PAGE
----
Tuesday, March 29, 2016
Ed Emery: SJR 39 is not discriminatory
This week an NPR station in Kansas City invited me to join a radio program that included two members of the Kansas City business/tourism community and myself. The subject was the Religious Freedom (conscious protection) Resolution – Senate Joint Resolution 39, sponsored by Sen. Bob Onder and cosponsored by Sen. David Sater and myself. (SJR39 has been passed by the Senate 23-7 and is awaiting action by the Missouri House.) The radio debate was about 15 minutes long and reminded me of the conflict between the Tories and the Whigs of early American history.
The Tories, you may recall, resisted any separation from England, preferring the assurances of the King’s provision and protection to the individual liberty and economic freedom sought by the Whigs. The love of liberty prevailed, and the Declaration of Independence was composed and issued. The colonists that signed that document and those that armed themselves in support were not unaware of the economic and military measures that the King could take against them. The blockade of the port of Boston was just one of the “Intolerable Acts” that the King took in hopes of bringing the colonies back into submission.
It was clear during the NPR program that the Tories’ arguments of yesteryear are being used today. They fear another “Boston blockade” of Kansas City or any other Missouri city. They threaten economic disaster to those who would stand against the elitist oligarchy of five Supreme Court justices. The oligarchy redefined marriage and thereby overturned the expressed will of the people in thirty states. Somehow they discovered same-sex marriage in the Constitution even though the state had neither created nor sustained it. At least King George’s actions might be explained in that he reigned in the age of the divine right of kings. No one will find a divine right of the judiciary anywhere in the U.S. Constitution.
Let’s hope the Missouri House recognizes the value of religious liberty for which America’s founders pledged their lives, fortunes, and reputations (sacred honor). I believe the founders stopped there only because there was nothing further to pledge. There must have been some in that day who advised of economic disaster with the loss of King George’s favor, but the patriots’ pledge remained. For them, no price was too great for liberty. We know what Patrick Henry’s response would have been: “Is life so dear, or peace so sweet, as to be purchased at the price of chains and slavery? Forbid it, Almighty God! I know not what course others may take; but as for me, give me liberty or give me death!”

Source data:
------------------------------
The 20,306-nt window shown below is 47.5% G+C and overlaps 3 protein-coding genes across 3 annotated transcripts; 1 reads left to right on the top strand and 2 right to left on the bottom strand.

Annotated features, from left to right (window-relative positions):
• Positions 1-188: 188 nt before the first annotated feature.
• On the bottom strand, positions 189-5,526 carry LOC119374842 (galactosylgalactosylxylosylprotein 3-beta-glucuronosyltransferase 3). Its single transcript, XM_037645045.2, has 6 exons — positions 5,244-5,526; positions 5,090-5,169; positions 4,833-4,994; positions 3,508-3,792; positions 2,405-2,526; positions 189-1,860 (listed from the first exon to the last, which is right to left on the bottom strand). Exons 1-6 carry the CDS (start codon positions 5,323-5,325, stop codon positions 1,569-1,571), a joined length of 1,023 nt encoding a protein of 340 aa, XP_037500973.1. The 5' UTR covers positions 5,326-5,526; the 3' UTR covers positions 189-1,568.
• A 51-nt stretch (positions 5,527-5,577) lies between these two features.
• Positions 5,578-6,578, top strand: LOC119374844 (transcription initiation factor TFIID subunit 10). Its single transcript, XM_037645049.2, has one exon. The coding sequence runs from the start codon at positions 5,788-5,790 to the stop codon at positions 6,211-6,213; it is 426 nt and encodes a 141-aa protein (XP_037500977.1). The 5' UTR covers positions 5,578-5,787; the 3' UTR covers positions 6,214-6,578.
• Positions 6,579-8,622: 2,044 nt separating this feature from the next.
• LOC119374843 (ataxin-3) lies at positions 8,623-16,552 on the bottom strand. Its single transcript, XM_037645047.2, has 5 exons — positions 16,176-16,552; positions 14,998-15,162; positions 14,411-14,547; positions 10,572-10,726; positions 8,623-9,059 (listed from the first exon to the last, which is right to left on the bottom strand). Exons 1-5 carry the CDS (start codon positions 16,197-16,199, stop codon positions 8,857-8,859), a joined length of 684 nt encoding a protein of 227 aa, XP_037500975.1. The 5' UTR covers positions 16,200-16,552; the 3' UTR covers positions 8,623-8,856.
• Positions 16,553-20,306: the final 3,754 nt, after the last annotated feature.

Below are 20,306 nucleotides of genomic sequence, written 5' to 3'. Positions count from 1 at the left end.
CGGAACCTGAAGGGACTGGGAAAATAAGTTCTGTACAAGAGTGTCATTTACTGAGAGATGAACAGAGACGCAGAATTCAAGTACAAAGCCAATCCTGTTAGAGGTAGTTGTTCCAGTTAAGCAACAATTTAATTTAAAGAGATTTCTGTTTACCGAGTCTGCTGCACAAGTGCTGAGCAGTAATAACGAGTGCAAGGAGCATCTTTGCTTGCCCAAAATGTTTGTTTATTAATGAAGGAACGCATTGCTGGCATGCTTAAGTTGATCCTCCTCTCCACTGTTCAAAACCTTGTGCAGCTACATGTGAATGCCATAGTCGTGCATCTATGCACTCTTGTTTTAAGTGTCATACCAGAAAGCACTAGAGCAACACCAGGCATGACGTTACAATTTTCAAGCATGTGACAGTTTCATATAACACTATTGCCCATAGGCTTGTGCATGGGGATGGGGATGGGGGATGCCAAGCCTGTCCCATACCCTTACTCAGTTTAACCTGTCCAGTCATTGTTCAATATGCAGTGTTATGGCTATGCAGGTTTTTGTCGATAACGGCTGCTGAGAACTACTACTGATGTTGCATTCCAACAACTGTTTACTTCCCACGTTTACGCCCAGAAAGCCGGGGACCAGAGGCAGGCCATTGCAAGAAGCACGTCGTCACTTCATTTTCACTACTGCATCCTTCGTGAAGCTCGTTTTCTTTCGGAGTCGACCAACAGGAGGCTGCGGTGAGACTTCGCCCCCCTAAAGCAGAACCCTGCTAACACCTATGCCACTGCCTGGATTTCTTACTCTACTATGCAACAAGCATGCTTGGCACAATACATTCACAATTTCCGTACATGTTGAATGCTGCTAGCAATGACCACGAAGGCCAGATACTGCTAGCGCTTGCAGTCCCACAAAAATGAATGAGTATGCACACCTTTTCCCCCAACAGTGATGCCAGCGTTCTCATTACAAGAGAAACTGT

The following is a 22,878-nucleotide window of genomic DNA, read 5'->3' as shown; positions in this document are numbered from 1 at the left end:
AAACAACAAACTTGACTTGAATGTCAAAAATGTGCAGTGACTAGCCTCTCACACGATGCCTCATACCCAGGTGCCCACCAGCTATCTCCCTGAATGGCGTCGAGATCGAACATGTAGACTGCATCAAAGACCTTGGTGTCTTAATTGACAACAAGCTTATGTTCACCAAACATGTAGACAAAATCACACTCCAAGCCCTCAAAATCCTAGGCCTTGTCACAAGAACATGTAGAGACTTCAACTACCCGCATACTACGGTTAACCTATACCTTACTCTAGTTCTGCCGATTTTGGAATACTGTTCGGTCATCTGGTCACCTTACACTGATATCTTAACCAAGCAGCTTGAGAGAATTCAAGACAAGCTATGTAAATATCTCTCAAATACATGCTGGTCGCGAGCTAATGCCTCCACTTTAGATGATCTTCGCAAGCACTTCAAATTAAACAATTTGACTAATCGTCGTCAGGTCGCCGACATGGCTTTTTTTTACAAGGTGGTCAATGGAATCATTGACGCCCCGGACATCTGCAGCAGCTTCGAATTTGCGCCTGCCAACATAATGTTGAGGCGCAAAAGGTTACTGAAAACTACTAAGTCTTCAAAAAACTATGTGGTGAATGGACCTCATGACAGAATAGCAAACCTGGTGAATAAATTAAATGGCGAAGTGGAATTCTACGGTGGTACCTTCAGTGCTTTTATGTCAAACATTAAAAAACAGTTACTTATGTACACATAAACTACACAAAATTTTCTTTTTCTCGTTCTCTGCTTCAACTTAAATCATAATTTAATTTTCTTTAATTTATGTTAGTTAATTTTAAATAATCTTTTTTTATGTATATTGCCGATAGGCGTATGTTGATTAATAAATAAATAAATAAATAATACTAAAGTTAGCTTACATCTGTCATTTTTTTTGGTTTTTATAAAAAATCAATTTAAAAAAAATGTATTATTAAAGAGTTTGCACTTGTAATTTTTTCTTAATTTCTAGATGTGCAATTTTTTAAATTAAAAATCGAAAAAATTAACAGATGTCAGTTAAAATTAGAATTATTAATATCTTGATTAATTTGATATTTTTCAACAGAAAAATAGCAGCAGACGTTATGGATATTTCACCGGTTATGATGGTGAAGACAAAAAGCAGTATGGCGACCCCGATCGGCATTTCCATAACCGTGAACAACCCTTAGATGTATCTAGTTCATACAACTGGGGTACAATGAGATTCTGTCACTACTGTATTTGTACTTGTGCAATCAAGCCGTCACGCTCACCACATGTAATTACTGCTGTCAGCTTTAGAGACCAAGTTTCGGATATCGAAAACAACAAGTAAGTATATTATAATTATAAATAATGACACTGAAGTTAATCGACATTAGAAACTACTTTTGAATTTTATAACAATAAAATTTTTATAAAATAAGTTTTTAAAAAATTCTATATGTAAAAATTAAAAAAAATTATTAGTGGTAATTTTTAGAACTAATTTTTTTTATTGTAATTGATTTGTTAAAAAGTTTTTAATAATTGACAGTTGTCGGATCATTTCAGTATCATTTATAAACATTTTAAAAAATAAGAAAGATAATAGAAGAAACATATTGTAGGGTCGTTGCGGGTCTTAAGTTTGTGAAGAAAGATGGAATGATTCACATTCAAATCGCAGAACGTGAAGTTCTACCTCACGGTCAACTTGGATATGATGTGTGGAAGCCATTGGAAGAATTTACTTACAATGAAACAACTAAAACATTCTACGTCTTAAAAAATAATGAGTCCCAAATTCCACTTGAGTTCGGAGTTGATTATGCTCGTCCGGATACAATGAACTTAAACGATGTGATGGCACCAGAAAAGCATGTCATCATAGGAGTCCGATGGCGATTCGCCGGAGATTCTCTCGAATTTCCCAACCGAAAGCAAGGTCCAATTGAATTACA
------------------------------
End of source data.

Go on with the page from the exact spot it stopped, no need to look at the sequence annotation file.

If the House passes SJR39, then the matter will be put before all Missourians in the form of a ballot question. We will find out then just what price Missourians put on Liberty.
In case you are not fully informed as to the elements of SJR39, following are portions of a Capitol Report written by Senator Onder to explain and defend it:
“…The resolution asks whether voters of the state wish to protect pastors, churches, religious organizations and some individuals from being penalized by government for their sincere religious beliefs about marriage. The bill is entirely defensive in that it protects from persecution by government. In the area of private business, it protects those who offer goods or services of creative or artistic expression for a wedding ceremony, such as bakery owner Melissa Klein in Oregon who was fined $130,000 by the state and sued out of business because she refused to be commandeered into participation in a religious ceremony that violated her conscience. Cases similar to Klein's have popped up across the country. This bill is carefully targeted to protect those now vulnerable while avoiding unintended consequences. It is in the spirit of tolerance and pluralism embodied in our Bill of Rights.
The background for this amendment is the 2015 U.S. Supreme Court decision Obergefell v. Hodges, in which the court ruled that couples of the same sex have a fundamental right to marry. As many observed at that time, while the decision was quite definitive on that issue of same-sex marriage, it raised many more questions. Important among those questions are the rights of those who disagree, and specifically those of religious faith.
Senate Joint Resolution 39 is a shield, not a sword. It is unlike other controversies that have occurred across the country surrounding Religious Freedom Restoration Acts (RFRAs) in states such as Indiana. Freedom Restoration Acts protect any and all religious beliefs and shift to government the burden of showing both a compelling state interest and that such interest is being pursued by the least restrictive means. With RFRAs, if the government fails on either front, the law is unenforceable against the claimant. So, despite what opponents will say, this is a quite different bill than those that created controversies elsewhere in the country.
Time and time again the opposition referred to the resolution as discriminatory. In making such charges, opponents basically say that they no longer believe in freedom of conscience, freedom of religion or freedom of association. They are saying to business people like Melissa Klein, either violate your conscience or the iron fist of government will come down on you. That is not tolerance in my view; that's tyranny.”